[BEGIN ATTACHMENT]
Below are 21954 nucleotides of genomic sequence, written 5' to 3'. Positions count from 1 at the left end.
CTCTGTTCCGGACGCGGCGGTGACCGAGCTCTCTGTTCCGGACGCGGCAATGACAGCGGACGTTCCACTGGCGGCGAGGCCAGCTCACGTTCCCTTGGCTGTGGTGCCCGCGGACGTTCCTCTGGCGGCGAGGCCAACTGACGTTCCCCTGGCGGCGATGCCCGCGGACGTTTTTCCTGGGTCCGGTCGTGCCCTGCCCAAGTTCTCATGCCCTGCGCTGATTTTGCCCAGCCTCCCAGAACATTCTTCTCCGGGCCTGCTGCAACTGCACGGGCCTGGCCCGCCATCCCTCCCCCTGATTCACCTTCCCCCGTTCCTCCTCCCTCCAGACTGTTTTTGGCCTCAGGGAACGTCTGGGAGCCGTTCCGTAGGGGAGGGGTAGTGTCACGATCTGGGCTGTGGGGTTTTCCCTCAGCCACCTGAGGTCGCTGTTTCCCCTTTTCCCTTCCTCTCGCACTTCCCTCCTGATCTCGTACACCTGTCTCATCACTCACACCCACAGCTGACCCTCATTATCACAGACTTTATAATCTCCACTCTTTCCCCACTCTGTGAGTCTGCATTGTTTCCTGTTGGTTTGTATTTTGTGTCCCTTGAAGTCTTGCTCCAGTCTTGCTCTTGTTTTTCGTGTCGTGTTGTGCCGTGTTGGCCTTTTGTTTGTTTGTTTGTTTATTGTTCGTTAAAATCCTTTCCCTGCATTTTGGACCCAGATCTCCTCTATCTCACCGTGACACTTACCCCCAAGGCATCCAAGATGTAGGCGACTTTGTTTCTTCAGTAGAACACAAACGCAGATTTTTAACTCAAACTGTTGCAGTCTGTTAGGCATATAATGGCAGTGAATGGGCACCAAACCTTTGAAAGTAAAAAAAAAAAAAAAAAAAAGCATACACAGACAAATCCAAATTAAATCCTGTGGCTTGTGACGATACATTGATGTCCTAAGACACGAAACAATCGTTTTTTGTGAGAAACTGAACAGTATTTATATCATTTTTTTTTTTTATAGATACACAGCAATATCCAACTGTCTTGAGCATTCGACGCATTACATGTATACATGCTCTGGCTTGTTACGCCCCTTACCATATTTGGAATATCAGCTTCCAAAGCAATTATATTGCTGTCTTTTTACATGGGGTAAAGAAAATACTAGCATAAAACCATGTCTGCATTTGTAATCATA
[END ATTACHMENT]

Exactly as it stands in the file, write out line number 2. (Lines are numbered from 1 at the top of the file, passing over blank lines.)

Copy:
CTCTGTTCCGGACGCGGCGGTGACCGAGCTCTCTGTTCCGGACGCGGCAATGACAGCGGACGTTCCACTGGCGGCGAGGCCAGCTCACGTTCCCTTGGCTGTGGTGCCCGCGGACGTTCCTCTGGCGGCGAGGCCAACTGACGTTCCCCTGGCGGCGATGCCCGCGGACGTTTTTCCTGGGTCCGGTCGTGCCCTGCCCAAGTTCTCATGCCCTGCGCTGATTTTGCCCAGCCTCCCAGAACATTCTTCTCCGGGCCTGCTGCAACTGCACGGGCCTGGCCCGCCATCCCTCCCCCTGATTCACCTTCCCCCGTTCCTCCTCCCTCCAGACTGTTTTTGGCCTCAGGGAACGTCTGGGAGCCGTTCCGTAGGGGAGGGGTAGTGTCACGATCTGGGCTGTGGGGTTTTCCCTCAGCCACCTGAGGTCGCTGTTTCCCCTTTTCCCTTCCTCTCGCACTTCCCTCCTGATCTCGTACACCTGTCTCATCACTCACACCCACAGCTGACCCTCATTATCACAGACTTTATAATCTCCACTCTTTCCCCACTCTGTGAGTCTGCATTGTTTCCTGTTGGTTTGTATTTTGTGTCCCTTGAAGTCTTGCTCCAGTCTTGCTCTTGTTTTTCGTGTCGTGTTGTGCCGTGTTGGCCTTTTGTTTGTTTGTTTGTTTATTGTTCGTTAAAATCCTTTCCCTGCATTTTGGACCCAGATCTCCTCTATCTCACCGTGACACTTACCCCCAAGGCATCCAAGATGTAGGCGACTTTGTTTCTTCAGTAGAACACAAACGCAGATTTTTAACTCAAACTGTTGCAGTCTGTTAGGCATATAATGGCAGTGAATGGGCACCAAACCTTTGAAAGTAAAAAAAAAAAAAAAAAAAAGCATACACAGACAAATCCAAATTAAATCCTGTGGCTTGTGACGATACATTGATGTCCTAAGACACGAAACAATCGTTTTTTGTGAGAAACTGAACAGTATTTATATCATTTTTTTTTTTTATAGATACACAGCAATATCCAACTGTCTTGAGCATTCGACGCATTACATGTATACATGCTCTGGCTTGTTACGCCCCTTACCATATTTGGAATATCAGCTTCCAAAGCAATTATATTGCTGTCTTTTTACATGGGGTAAAGAAAATACTAGCATAAAACCATGTCTGCATTTGTAATCATA